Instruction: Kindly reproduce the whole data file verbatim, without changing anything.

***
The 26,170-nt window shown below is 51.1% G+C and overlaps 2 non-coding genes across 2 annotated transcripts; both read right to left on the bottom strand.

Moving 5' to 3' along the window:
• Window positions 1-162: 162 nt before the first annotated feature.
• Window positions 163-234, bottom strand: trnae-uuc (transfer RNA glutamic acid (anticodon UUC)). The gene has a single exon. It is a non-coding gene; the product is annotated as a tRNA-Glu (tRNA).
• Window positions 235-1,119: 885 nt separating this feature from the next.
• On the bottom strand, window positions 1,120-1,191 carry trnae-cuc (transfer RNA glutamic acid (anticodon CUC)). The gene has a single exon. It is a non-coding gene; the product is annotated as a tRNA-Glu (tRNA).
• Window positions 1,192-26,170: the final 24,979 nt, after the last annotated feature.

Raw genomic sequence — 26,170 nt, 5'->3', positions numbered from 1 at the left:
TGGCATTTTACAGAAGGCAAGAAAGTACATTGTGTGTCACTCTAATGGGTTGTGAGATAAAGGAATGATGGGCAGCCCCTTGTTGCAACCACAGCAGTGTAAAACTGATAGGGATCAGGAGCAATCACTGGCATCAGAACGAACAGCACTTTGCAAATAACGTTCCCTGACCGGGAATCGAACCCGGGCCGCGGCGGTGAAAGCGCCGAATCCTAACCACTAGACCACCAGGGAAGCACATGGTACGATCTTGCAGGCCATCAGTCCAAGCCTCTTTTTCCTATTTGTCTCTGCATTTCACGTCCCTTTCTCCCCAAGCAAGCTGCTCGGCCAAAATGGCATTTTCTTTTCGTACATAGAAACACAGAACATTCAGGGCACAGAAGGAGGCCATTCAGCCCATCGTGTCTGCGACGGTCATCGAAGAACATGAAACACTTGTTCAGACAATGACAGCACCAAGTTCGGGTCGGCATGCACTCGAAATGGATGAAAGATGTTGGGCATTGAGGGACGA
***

The 26,170-nt window shown below is 51.1% G+C and overlaps 2 non-coding genes across 2 annotated transcripts; both read right to left on the bottom strand.

Moving 5' to 3' along the window:
• Window positions 1-162: 162 nt before the first annotated feature.
• Window positions 163-234, bottom strand: trnae-uuc (transfer RNA glutamic acid (anticodon UUC)). The gene has a single exon. It is a non-coding gene; the product is annotated as a tRNA-Glu (tRNA).
• Window positions 235-1,119: 885 nt separating this feature from the next.
• On the bottom strand, window positions 1,120-1,191 carry trnae-cuc (transfer RNA glutamic acid (anticodon CUC)). The gene has a single exon. It is a non-coding gene; the product is annotated as a tRNA-Glu (tRNA).
• Window positions 1,192-26,170: the final 24,979 nt, after the last annotated feature.

Raw genomic sequence — 26,170 nt, 5'->3', positions numbered from 1 at the left:
TGGCATTTTACAGAAGGCAAGAAAGTACATTGTGTGTCACTCTAATGGGTTGTGAGATAAAGGAATGATGGGCAGCCCCTTGTTGCAACCACAGCAGTGTAAAACTGATAGGGATCAGGAGCAATCACTGGCATCAGAACGAACAGCACTTTGCAAATAACGTTCCCTGACCGGGAATCGAACCCGGGCCGCGGCGGTGAAAGCGCCGAATCCTAACCACTAGACCACCAGGGAAGCACATGGTACGATCTTGCAGGCCATCAGTCCAAGCCTCTTTTTCCTATTTGTCTCTGCATTTCACGTCCCTTTCTCCCCAAGCAAGCTGCTCGGCCAAAATGGCATTTTCTTTTCGTACATAGAAACACAGAACATTCAGGGCACAGAAGGAGGCCATTCAGCCCATCGTGTCTGCGACGGTCATCGAAGAACATGAAACACTTGTTCAGACAATGACAGCACCAAGTTCGGGTCGGCATGCACTCGAAATGGATGAAAGATGTTGGGCATTGAGGGACGA